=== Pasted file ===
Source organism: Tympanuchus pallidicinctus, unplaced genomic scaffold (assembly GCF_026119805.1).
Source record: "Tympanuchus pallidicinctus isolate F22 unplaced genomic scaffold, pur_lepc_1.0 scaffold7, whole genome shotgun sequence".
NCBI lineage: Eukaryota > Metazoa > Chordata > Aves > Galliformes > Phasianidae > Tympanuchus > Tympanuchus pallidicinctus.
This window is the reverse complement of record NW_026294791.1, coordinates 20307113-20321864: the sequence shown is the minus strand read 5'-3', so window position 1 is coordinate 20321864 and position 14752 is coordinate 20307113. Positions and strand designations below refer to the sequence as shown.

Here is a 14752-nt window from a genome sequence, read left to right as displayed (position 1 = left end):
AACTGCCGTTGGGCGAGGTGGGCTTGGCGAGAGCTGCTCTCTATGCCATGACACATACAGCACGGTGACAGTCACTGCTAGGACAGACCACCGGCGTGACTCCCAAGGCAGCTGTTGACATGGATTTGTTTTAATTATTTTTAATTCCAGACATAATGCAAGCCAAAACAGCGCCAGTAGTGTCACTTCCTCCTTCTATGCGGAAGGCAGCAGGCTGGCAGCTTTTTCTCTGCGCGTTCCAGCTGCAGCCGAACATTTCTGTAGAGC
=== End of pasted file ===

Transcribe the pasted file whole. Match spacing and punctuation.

Source organism: Tympanuchus pallidicinctus, unplaced genomic scaffold (assembly GCF_026119805.1).
Source record: "Tympanuchus pallidicinctus isolate F22 unplaced genomic scaffold, pur_lepc_1.0 scaffold7, whole genome shotgun sequence".
NCBI lineage: Eukaryota > Metazoa > Chordata > Aves > Galliformes > Phasianidae > Tympanuchus > Tympanuchus pallidicinctus.
This window is the reverse complement of record NW_026294791.1, coordinates 20307113-20321864: the sequence shown is the minus strand read 5'-3', so window position 1 is coordinate 20321864 and position 14752 is coordinate 20307113. Positions and strand designations below refer to the sequence as shown.

Here is a 14752-nt window from a genome sequence, read left to right as displayed (position 1 = left end):
AACTGCCGTTGGGCGAGGTGGGCTTGGCGAGAGCTGCTCTCTATGCCATGACACATACAGCACGGTGACAGTCACTGCTAGGACAGACCACCGGCGTGACTCCCAAGGCAGCTGTTGACATGGATTTGTTTTAATTATTTTTAATTCCAGACATAATGCAAGCCAAAACAGCGCCAGTAGTGTCACTTCCTCCTTCTATGCGGAAGGCAGCAGGCTGGCAGCTTTTTCTCTGCGCGTTCCAGCTGCAGCCGAACATTTCTGTAGAGC